Again, if you disagree with the choices of elected government officials please be sure to vote in November. I will be voting my support by purchasing seat licenses and a pair of good seats in the club level.
@Through the Looking Glass - It is true that the City will be paying more than $200M since there is interest on the bonds and maintenance for the stadium which the City will own and the Falcons will lease from the City. But, to clarify the City approved issuing $200M in bonds. The way that works is a bank or group of banks pay the City $200M and the City agrees to pay the debt portfolio back over a different periods of time (2, 5, 10, & 30 year bonds I believe) plus interest. The City then pays the Falcons portions of the $200M as certain milestones of the project are completed. Kinda like the way your bank pays a builder in stages when you get a mortgage for a new house. They are not just depositing the whole $200M in Blank's checking account.
The principle and interest of the bonds will be paid back with proceeds from the fraction of the City hotel taxes for the next 30 years at minimum and possibly longer if the Falcons exercise the option(s) that could retain them for up to 15 years. This money does not flow directly into Blank's checking account. Saying otherwise is misleading. But, it is accurate to say that if the City did not provide this subsidy someone else (maybe Blank's company, another bank, or a naming rights sponsor) would have to fund it.
If you don't live in the City of Atlanta, stay in hotels in the City often, or have a business that depends on low hotel taxes it shouldn't affect you much. But, higher ticket prices and seat licenses are not so great and certainly will affect all fans who would rather attend games in person.
Also, I didn't vote for Ron Paul but I think it is interesting that he and his son like to go against the grain and I feel we'd be better off if more politicians (R, D, I, or other) made bolder choices and worked harder to avoid group think.
I'm not sure why bitcoin matters in this discussion. I don't own any bitcoins but I do find it to be an interesting concept.
For the folks here that are upset about well-off businessmen in Georgia (or elsewhere) having an advantage over the little guy well I don't know what to tell you about that. The well connected and wealthy will always get a bigger bite of the apple in a capitalist society so i'd recommend becoming rich and well-connected or residing in a more egalitarian society like France or Cuba.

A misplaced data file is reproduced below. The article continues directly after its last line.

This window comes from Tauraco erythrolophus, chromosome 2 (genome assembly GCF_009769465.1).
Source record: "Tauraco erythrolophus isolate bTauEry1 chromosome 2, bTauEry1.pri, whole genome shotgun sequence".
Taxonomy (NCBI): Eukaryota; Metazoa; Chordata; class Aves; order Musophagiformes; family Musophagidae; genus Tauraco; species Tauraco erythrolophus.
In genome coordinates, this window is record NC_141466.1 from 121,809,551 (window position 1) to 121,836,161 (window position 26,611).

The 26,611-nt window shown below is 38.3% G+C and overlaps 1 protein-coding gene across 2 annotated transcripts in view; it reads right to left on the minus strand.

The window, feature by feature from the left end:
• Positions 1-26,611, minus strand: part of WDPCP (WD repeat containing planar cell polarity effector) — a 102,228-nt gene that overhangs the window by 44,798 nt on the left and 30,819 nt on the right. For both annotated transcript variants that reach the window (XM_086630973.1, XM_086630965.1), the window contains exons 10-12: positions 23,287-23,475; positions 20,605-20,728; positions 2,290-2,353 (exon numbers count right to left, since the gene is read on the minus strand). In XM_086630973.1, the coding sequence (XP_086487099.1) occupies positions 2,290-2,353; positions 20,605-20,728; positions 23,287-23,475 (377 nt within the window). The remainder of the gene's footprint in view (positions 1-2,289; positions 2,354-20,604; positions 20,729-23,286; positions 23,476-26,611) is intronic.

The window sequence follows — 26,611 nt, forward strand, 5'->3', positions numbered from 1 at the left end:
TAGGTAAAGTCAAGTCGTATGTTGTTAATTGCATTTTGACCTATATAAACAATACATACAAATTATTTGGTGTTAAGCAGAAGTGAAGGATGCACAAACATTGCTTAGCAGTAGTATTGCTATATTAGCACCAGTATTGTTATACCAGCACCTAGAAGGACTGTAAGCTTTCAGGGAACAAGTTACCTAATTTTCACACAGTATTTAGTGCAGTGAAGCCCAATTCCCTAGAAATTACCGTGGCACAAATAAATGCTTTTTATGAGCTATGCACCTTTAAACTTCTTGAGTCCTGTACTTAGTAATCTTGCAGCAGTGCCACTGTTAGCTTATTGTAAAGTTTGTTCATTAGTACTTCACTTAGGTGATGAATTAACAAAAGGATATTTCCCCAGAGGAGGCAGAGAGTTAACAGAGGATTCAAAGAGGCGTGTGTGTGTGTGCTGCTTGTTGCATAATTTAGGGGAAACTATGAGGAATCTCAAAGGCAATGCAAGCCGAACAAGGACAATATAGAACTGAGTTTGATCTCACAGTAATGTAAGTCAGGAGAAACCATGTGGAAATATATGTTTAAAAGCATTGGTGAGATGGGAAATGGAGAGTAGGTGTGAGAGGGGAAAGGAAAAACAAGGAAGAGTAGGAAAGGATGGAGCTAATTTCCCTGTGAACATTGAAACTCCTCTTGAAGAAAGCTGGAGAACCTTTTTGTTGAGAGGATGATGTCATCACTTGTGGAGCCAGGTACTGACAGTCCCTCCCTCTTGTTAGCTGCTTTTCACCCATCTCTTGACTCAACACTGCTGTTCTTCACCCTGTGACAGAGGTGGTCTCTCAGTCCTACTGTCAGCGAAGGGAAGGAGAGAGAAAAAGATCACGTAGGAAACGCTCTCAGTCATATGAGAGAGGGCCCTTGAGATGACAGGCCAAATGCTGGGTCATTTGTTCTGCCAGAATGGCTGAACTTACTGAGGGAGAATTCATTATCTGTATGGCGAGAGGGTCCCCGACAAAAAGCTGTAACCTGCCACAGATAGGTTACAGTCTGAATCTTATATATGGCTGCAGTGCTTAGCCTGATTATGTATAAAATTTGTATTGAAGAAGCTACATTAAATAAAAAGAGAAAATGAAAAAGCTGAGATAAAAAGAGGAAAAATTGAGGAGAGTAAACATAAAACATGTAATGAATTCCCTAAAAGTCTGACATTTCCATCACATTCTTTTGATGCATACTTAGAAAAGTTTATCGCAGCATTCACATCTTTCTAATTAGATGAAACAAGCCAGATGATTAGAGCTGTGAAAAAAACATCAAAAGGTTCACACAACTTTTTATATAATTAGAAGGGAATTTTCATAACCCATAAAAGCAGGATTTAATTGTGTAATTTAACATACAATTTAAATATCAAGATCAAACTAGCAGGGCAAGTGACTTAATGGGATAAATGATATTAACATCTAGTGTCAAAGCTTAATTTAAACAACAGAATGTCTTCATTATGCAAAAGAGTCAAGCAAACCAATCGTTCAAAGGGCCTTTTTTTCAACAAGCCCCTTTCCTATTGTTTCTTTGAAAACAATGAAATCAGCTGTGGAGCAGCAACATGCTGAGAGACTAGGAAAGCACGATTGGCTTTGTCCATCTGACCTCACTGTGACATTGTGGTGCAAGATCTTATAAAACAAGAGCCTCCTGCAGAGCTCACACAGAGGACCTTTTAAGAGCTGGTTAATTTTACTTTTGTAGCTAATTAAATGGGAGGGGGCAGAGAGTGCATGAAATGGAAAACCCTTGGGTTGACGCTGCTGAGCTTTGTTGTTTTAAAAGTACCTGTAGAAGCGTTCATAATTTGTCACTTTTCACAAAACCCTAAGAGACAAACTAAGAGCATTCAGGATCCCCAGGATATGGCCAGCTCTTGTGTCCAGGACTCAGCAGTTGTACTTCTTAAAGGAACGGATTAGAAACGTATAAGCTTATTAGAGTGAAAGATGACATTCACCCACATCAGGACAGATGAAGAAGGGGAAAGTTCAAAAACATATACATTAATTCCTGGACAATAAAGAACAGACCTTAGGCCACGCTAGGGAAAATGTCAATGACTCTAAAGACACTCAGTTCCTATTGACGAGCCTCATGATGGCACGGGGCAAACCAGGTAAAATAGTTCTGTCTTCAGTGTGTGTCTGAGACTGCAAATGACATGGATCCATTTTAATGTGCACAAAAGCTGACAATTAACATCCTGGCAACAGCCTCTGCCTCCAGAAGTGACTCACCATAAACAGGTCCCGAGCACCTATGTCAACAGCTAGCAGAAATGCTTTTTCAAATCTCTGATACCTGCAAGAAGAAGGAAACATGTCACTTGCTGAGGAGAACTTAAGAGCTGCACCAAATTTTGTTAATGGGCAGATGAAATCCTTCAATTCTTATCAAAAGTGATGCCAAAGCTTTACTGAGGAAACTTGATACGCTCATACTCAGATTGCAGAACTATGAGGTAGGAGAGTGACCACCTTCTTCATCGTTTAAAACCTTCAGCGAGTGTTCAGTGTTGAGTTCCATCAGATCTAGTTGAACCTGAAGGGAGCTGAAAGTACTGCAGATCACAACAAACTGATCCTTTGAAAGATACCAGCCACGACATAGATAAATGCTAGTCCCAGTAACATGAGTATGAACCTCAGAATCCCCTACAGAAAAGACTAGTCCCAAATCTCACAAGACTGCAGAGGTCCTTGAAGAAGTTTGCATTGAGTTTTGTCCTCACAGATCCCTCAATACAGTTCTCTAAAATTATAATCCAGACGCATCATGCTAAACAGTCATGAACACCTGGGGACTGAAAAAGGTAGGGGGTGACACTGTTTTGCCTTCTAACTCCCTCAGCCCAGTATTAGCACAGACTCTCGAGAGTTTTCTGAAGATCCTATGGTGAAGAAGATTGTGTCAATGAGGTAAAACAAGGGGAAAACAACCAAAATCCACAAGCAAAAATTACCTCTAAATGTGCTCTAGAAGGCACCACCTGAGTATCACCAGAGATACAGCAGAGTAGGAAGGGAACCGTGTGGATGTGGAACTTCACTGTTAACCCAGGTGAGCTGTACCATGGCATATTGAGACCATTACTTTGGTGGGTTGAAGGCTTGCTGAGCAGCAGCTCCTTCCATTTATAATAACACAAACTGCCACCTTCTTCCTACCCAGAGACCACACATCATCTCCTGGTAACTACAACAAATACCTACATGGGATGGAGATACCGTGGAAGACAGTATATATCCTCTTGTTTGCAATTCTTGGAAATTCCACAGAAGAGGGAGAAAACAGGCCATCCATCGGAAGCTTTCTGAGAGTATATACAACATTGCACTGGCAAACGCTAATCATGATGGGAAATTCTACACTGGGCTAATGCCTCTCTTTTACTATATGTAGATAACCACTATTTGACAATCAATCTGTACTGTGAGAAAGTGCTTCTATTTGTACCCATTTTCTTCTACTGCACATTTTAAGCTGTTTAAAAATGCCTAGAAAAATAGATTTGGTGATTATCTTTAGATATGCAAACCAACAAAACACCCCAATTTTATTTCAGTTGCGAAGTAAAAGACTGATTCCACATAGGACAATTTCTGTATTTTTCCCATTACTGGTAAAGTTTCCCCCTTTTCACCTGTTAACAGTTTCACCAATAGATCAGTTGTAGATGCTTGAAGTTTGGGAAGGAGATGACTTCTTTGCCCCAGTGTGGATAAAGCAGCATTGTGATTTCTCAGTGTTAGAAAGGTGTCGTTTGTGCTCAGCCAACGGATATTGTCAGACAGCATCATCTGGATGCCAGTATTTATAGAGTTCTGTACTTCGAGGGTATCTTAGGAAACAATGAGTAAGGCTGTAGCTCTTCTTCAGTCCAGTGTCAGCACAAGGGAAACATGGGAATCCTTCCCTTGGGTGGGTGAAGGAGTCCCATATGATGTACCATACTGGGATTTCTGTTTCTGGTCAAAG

Finally, building stadiums are a precarious business that can cause a huge financial burden for many decades if the deal is not good one for all parties. Just ask the City of Miami and their AAA Marlins team how an attendance of 5,000 people per game will affect the business case for the stadium. I guess if you don't like what your politicians are doing you can vote your conscience during the next City elections.
I support Mayor Reed and i'll be a season ticket holder for the new Falcons stadium in 2017.
The city of Atlanta is issuing $200M in bonds to keep the Falcons in Downtown Atlanta of which they will repay over the next 30 years plus interest financed by a fraction of EXISTING hotel taxes. This should only upset you if you were hoping to entice the Falcons to move to Los Angeles.
The $200M loan from the NFL to Blank is separate from the money the City is borrowing and will be repaid to the NFL by Blank & Co. plus interest over the term of the loan they negotiated. Money is inexpensive these days thanks to low interest rates so it makes good business sense to borrow money when it is cheap and use it for what will likely be a good long term investment.
If Blank is a good businessman (he is) he's probably financing the remaining $600M or so through major financial institutions (perhaps Suntrust) besides the NFL and will pay back or refinance the loans and interest as a cost of doing business over the next few decades.
This new stadium project project brings net new jobs, revenue, and real estate investment and development near the stadium. This is a good thing for the City for the next 30 years.
The main bad part will be increased costs to the fan in the form of new seat licenses, higher ticket prices, and concessions may cost more. But, wouldn't it be cool to have the Super Bowl in Atlanta again in your lifetime?